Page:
Religious opposition to the activities of secular Zionists crystallized around the Heter Mechira of 1909-10, and despite the precedent authorized by undisputed rabbinic luminaries of the previous generation, when the charismatic new chief rabbi of Jaffa, Rabbi Abraham Isaac Kook, opted to permit the “sale” dispensation, he and those who supported him were vilified and maligned.
The scene was set for this issue to forever be associated with ideological affiliation rather than systematic halachic reasoning.
Interestingly, however, in recent Shemitta years, more and more farmers, even those who are less religious, have chosen to observe Shemitta rather than to rely on the Heter Mechira.
During the last Shemitta year, in 2014-15, almost 3,500 Israeli farmers left their land fallow. One of the farmers, Ira Zimmerman, a viticulturist from Northern Israel, went on a tour of the United States and Europe to report on the tremendous growth of Shemitta observance.
At every event Zimmerman explained how with each passing Sabbatical year, the number of farmers who choose not to work their land grows exponentially. Remarkably, if you ask them why they are doing it, they generally just shrug their shoulders and answer simply: “because the Torah says so.”
Although, perhaps it is not so remarkable after all. The passage that introduces us to Shemitta begins with the verse, “God spoke to Moses on Mount Sinai” — which is strange, as Mount Sinai is never mentioned in the introduction to any other Torah commandment.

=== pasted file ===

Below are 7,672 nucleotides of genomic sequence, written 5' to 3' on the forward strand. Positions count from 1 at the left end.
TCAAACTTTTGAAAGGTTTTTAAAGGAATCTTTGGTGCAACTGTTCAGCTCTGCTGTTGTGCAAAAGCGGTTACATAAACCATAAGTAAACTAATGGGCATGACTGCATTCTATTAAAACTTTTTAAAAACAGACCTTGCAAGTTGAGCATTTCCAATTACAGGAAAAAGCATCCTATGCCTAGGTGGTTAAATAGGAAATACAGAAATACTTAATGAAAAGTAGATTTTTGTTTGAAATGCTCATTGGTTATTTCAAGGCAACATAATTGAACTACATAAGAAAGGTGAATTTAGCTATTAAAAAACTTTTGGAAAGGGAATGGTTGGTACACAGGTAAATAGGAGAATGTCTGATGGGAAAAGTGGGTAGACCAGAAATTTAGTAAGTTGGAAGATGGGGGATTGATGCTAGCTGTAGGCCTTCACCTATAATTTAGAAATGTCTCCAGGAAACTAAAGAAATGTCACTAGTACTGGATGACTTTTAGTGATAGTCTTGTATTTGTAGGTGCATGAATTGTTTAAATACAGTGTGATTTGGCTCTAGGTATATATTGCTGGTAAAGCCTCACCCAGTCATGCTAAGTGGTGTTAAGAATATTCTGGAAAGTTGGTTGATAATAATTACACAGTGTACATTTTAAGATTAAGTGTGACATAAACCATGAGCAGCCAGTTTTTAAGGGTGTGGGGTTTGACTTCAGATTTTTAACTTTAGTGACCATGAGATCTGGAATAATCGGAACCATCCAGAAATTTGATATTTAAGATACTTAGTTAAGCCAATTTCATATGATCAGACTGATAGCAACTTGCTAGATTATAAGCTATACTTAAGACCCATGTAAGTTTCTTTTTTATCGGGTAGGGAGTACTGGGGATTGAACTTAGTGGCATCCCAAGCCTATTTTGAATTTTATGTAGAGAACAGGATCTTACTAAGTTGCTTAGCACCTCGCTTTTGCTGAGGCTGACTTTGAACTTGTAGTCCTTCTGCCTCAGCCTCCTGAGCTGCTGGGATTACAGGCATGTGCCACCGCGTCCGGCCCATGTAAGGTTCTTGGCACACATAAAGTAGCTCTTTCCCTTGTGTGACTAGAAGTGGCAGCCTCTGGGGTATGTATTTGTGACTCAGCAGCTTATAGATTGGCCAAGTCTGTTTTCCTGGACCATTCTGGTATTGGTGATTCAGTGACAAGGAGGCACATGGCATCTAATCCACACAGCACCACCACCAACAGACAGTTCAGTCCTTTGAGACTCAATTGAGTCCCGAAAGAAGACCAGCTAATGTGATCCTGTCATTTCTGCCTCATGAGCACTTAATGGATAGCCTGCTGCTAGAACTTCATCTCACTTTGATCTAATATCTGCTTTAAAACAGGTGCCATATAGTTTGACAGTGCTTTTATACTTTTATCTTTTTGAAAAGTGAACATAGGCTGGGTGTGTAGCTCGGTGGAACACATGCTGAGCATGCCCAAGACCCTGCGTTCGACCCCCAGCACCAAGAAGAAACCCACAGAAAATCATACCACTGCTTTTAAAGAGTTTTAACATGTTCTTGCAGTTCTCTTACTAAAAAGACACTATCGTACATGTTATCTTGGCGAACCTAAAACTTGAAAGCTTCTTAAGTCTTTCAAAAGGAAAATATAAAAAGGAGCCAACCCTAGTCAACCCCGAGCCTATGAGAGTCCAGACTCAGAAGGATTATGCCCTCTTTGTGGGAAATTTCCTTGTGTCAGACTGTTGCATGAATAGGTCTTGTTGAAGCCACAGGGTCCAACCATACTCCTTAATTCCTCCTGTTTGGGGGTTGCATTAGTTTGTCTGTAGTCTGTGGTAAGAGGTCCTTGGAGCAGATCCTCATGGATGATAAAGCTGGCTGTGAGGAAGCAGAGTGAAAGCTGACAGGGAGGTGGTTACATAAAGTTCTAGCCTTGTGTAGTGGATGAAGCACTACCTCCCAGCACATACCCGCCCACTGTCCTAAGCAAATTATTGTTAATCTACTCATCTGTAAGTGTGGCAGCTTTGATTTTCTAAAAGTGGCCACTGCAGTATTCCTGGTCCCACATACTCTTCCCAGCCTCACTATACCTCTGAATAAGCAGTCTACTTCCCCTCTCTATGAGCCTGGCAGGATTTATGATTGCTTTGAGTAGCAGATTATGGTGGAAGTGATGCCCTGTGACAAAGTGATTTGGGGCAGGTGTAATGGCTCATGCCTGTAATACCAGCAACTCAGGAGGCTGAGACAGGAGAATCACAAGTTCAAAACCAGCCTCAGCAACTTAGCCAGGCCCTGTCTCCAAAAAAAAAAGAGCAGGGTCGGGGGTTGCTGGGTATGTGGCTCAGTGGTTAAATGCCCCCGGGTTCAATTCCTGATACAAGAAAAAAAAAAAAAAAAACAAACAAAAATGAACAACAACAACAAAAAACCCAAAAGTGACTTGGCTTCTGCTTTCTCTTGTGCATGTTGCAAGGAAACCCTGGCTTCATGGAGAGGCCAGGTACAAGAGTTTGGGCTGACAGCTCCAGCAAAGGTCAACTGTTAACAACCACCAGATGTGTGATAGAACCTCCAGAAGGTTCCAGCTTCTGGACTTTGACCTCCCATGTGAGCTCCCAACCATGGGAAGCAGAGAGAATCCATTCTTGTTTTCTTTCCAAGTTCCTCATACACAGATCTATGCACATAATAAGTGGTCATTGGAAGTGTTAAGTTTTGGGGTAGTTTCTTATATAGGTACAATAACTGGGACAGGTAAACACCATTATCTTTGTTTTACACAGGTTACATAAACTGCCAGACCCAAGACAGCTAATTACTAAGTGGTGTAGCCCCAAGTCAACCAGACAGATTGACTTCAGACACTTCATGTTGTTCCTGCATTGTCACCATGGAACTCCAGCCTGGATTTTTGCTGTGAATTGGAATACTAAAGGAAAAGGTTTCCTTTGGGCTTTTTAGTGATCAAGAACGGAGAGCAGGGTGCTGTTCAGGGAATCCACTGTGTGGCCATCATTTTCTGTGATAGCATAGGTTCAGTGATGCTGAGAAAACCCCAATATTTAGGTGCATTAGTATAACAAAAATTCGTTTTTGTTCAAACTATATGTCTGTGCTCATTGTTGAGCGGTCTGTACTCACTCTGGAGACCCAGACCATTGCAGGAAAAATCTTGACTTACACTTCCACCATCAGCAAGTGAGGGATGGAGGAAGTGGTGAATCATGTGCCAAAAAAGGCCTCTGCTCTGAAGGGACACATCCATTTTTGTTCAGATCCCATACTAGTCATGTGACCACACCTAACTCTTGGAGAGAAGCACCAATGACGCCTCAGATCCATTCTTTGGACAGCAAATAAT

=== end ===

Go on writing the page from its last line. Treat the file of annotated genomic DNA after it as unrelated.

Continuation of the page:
Rabbi Zadok Hacohen of Lublin (1823-1900) offers a compelling explanation.
There were two distinct moments during the wilderness sojourn after the Exodus from Egypt. One took place at Mount Sinai, when the Torah was given for the first time.
The other moment took place almost forty years later, in the plains of Moab, when Moses reiterated the Torah for the next generation, who were about to inherit the Promised Land with Joshua at their head.
It was not just the passage of time that separated these two moments; it was also existential realities. The Sinai group had all their needs personally taken care of by God, unlike the Moab group, who needed to be trained for land conquest and land cultivation.
Clearly the observance of Shemitta was of no direct concern to the first group, only to the second. In which case, why is Mount Sinai, and not Moab, mentioned in association with Shemitta?
The answer must be that Shemitta concerned the Jews even when it was irrelevant. The Mount Sinai Jews were hyperconscious of the fact that every facet of God’s Torah, and the commandments it contained, was important.
For all the years after our Temple in Jerusalem was destroyed, when Shemitta was no longer practiced, we nonetheless kept it alive in absentia, eventually re-embracing it when the opportunity arose – at first with the use of a dispensation that acknowledged its continued significance, and ultimately by taking on its full observance, despite a valid way with which to dispense with it completely.
That lesson of love for Torah, even when it appears dormant, is a lesson we have inherited from the Jews of Mount Sinai.
Photo: Jewish orchard workers in the orange grove of Kibbutz Na’an in 1938 (Israel Government Press Office creativecommons.org/licenses/by-sa/3.0)